A Letter to Gen. Oglethorpe from Samuel Wesley

"Epworth, July 6th, 1734.

"HONOURED SIR,--May I be admitted, while such crowds of our nobility and gentry are pouring in their congratulations, to press with my poor mite of thanks into the presence of one who so well deserves the title of UNIVERSAL BENEFACTOR OF MANKIND! It is not only your valuable layouts on many accounts to my son, late of Westminster, and myself, when I was not a little pressed in the world, nor your more extensive charity to the poor prisoners; it is not these only that so much demand my warmest acknowledgments, as your disinterested and immovable attachment to your country, and your raising a new colony, or rather a little world of your own, in the midst of wild woods and uncultivated deserts, where men may live free and happy, if they are not hindered by their own stupidity and folly, in spite of the unkindness of their brother mortals.

"I owe you, Sir, besides this, some account of my little affairs since the beginning of your expedition. Notwithstanding my own and my softs violent illness, which held me half a year, and him above twelve months, I have made a shift to get more than three parts in four of my Dissertations on Job printed off, and both the paper, printing, and maps, hitherto, paid for. My son John at Oxford, now that his elder brother is gone to Tiverton, takes care of the remainder of the impression at London; and I have an ingenious artist here with me in my house at Epworth, who is graying and working off the remaining maps and figures for me; so that I hope, if the printer does not hinder me, I shall have the whole ready by next spring; and: by God's leave, I shall be in London myself, to deliver the books perfect. I print five hundred copies, as in my proposals;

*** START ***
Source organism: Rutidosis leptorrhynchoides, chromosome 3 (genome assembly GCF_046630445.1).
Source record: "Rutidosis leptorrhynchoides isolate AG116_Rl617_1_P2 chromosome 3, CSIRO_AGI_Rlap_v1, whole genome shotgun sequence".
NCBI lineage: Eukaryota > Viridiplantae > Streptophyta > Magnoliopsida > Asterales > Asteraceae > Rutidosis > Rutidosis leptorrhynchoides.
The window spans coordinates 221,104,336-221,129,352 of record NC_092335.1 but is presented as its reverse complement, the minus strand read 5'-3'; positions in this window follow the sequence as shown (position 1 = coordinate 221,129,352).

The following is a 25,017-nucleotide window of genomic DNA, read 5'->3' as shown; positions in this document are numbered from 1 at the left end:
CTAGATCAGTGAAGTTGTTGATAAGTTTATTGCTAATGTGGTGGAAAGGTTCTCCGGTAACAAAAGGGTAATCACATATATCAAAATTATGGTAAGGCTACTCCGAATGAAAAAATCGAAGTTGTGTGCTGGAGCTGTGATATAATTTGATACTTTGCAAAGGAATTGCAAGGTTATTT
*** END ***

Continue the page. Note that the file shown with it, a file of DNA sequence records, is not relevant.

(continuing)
hereof I have about three hundred already subscribed for; and among my subscribers, fifteen or sixteen English Bishops, with some in Ireland.

[* These Dissertations are comprised in a large folio volume, in Latin, which was published by subscription. Oglethorpe subscribed for NINE copies, two of them large paper: a greater number than was subscribed for by any other man.]

"If you will please herewith to accept the tender of my most sincere respect and gratitude, you will thereby confer one further obligation, honoured Sir, on "Your most obedient and humble servant,


"To James Oglethorpe, Esq."
The learned writer of this beautiful epistle was disappointed in his plans. Instead of going to London the following spring, to deliver with his own hands to the subscribers the elaborate volume upon which he had expended much time and thought, he passed to his final reward; dying on the 25th of April, 1735, in the seventy-second year of his age. After his death it was proposed to his sons John and Charles, to accompany Oglethorpe to Georgia; John as a Missionary to the Indians, and Charles as Oglethorpe's Secretary. To this proposal they demurred for some time, particularly on account of the situation of their mother; but when the matter was proposed to her, she at once gave her free consent. Notwithstanding her widowhood, and the straitened circumstances in which she was placed, this noble-minded woman said, "Had I twenty sons, I should rejoice that they were all so employed, though I should never see them more."+

[* This letter is copied from c, Biographical Memorials of James Oglethorpe, Founder of the Colony of Georgia, in North America. By Thaddeus Mason Harris, D.D. Boston, 1841." This production of the American press is characterized by extensive research, and the facts which it embodies are extremely interesting.
+ Moore's Life of the Rev. John Wesley, vol. i., p. 234.]

Image from Pitts Theology Library Digital Image Collection, John Wesley appears here in his academic garb as an Oxford don. This frontispiece comes from the first edition of Wesley's Explanatory Notes Upon the New Testament (1755).

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